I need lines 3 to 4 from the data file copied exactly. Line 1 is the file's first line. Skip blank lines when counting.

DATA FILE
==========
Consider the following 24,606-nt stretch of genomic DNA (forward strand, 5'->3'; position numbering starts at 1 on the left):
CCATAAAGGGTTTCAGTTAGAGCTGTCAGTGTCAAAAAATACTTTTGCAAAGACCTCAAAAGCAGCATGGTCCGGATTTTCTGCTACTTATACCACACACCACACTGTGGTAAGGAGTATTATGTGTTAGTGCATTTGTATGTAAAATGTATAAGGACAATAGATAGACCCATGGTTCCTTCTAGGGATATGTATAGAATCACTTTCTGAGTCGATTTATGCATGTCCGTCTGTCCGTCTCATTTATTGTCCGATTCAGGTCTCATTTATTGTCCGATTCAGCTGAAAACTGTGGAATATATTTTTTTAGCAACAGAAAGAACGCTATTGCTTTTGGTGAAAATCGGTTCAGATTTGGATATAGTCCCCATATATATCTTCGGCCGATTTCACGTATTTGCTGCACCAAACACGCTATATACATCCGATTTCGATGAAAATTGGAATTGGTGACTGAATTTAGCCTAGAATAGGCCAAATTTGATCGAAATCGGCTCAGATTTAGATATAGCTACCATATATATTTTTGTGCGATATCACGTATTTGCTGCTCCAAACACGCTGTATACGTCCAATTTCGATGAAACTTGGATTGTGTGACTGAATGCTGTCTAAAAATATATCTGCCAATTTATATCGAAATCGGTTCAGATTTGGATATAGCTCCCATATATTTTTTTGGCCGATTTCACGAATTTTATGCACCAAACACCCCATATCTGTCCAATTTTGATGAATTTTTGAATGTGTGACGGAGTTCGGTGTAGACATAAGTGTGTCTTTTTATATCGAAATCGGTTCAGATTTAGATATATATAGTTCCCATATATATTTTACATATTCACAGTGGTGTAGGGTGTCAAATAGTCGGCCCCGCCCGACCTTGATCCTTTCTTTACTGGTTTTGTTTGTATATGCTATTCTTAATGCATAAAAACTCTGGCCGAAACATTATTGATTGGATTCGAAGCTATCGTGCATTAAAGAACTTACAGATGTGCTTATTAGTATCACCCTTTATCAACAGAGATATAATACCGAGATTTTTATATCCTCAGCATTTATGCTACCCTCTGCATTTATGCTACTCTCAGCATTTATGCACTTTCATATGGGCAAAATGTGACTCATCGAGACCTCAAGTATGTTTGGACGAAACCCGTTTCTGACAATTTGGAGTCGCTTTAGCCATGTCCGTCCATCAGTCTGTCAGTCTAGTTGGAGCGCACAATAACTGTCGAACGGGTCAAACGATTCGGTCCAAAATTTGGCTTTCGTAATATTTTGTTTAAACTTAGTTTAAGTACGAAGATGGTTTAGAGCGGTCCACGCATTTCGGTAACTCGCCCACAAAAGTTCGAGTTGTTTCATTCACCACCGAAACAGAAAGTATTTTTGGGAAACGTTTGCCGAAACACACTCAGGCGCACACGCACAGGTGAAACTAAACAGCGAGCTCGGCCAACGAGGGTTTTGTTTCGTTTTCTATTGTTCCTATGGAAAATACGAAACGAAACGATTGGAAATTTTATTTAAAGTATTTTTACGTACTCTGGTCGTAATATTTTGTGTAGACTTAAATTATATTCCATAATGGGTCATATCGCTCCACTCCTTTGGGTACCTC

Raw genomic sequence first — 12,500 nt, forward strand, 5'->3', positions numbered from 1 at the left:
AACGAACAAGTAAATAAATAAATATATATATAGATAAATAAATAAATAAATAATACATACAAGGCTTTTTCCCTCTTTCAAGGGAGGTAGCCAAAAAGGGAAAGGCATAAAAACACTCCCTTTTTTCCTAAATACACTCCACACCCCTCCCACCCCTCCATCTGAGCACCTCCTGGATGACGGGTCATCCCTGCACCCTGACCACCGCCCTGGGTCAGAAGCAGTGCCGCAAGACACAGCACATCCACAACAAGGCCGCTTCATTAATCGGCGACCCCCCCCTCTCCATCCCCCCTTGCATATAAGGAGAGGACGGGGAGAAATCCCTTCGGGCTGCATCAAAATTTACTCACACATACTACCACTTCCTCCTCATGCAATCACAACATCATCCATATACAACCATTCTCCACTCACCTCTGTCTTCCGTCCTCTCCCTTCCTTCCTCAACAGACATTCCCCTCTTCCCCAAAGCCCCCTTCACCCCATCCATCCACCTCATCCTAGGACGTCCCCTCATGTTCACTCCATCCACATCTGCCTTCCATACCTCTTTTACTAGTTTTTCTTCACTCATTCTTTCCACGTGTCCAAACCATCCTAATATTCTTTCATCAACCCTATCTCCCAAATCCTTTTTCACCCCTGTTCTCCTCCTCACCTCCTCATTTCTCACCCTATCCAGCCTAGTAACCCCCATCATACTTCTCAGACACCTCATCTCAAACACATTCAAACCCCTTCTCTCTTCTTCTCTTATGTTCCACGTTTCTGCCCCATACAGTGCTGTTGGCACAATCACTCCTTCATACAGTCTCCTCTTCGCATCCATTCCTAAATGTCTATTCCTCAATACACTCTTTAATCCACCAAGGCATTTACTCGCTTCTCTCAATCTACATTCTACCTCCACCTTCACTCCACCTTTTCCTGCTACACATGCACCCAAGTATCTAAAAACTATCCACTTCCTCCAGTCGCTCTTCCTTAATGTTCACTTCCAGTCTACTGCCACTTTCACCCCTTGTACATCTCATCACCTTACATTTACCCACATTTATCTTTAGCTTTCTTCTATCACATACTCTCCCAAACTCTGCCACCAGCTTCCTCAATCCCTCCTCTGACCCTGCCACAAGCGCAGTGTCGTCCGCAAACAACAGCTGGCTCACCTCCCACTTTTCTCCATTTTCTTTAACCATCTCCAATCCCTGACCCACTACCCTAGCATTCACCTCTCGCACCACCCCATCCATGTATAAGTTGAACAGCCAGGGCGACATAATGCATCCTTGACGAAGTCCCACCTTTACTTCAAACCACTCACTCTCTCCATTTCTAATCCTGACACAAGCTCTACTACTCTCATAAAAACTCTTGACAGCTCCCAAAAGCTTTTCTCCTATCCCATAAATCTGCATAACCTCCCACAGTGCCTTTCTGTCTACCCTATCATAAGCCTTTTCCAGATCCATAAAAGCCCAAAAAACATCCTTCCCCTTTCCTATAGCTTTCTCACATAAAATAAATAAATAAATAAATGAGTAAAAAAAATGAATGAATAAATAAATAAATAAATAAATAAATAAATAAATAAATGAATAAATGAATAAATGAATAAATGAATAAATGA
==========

Raw genomic sequence first — 12,500 nt, forward strand, 5'->3', positions numbered from 1 at the left:
AACGAACAAGTAAATAAATAAATATATATATAGATAAATAAATAAATAAATAATACATACAAGGCTTTTTCCCTCTTTCAAGGGAGGTAGCCAAAAAGGGAAAGGCATAAAAACACTCCCTTTTTTCCTAAATACACTCCACACCCCTCCCACCCCTCCATCTGAGCACCTCCTGGATGACGGGTCATCCCTGCACCCTGACCACCGCCCTGGGTCAGAAGCAGTGCCGCAAGACACAGCACATCCACAACAAGGCCGCTTCATTAATCGGCGACCCCCCCCTCTCCATCCCCCCTTGCATATAAGGAGAGGACGGGGAGAAATCCCTTCGGGCTGCATCAAAATTTACTCACACATACTACCACTTCCTCCTCATGCAATCACAACATCATCCATATACAACCATTCTCCACTCACCTCTGTCTTCCGTCCTCTCCCTTCCTTCCTCAACAGACATTCCCCTCTTCCCCAAAGCCCCCTTCACCCCATCCATCCACCTCATCCTAGGACGTCCCCTCATGTTCACTCCATCCACATCTGCCTTCCATACCTCTTTTACTAGTTTTTCTTCACTCATTCTTTCCACGTGTCCAAACCATCCTAATATTCTTTCATCAACCCTATCTCCCAAATCCTTTTTCACCCCTGTTCTCCTCCTCACCTCCTCATTTCTCACCCTATCCAGCCTAGTAACCCCCATCATACTTCTCAGACACCTCATCTCAAACACATTCAAACCCCTTCTCTCTTCTTCTCTTATGTTCCACGTTTCTGCCCCATACAGTGCTGTTGGCACAATCACTCCTTCATACAGTCTCCTCTTCGCATCCATTCCTAAATGTCTATTCCTCAATACACTCTTTAATCCACCAAGGCATTTACTCGCTTCTCTCAATCTACATTCTACCTCCACCTTCACTCCACCTTTTCCTGCTACACATGCACCCAAGTATCTAAAAACTATCCACTTCCTCCAGTCGCTCTTCCTTAATGTTCACTTCCAGTCTACTGCCACTTTCACCCCTTGTACATCTCATCACCTTACATTTACCCACATTTATCTTTAGCTTTCTTCTATCACATACTCTCCCAAACTCTGCCACCAGCTTCCTCAATCCCTCCTCTGACCCTGCCACAAGCGCAGTGTCGTCCGCAAACAACAGCTGGCTCACCTCCCACTTTTCTCCATTTTCTTTAACCATCTCCAATCCCTGACCCACTACCCTAGCATTCACCTCTCGCACCACCCCATCCATGTATAAGTTGAACAGCCAGGGCGACATAATGCATCCTTGACGAAGTCCCACCTTTACTTCAAACCACTCACTCTCTCCATTTCTAATCCTGACACAAGCTCTACTACTCTCATAAAAACTCTTGACAGCTCCCAAAAGCTTTTCTCCTATCCCATAAATCTGCATAACCTCCCACAGTGCCTTTCTGTCTACCCTATCATAAGCCTTTTCCAGATCCATAAAAGCCCAAAAAACATCCTTCCCCTTTCCTATAGCTTTCTCACATAAAATAAATAAATAAATAAATGAGTAAAAAAAATGAATGAATAAATAAATAAATAAATAAATAAATAAATAAATAAATGAATAAATGAATAAATGAATAAATGAATAAATGA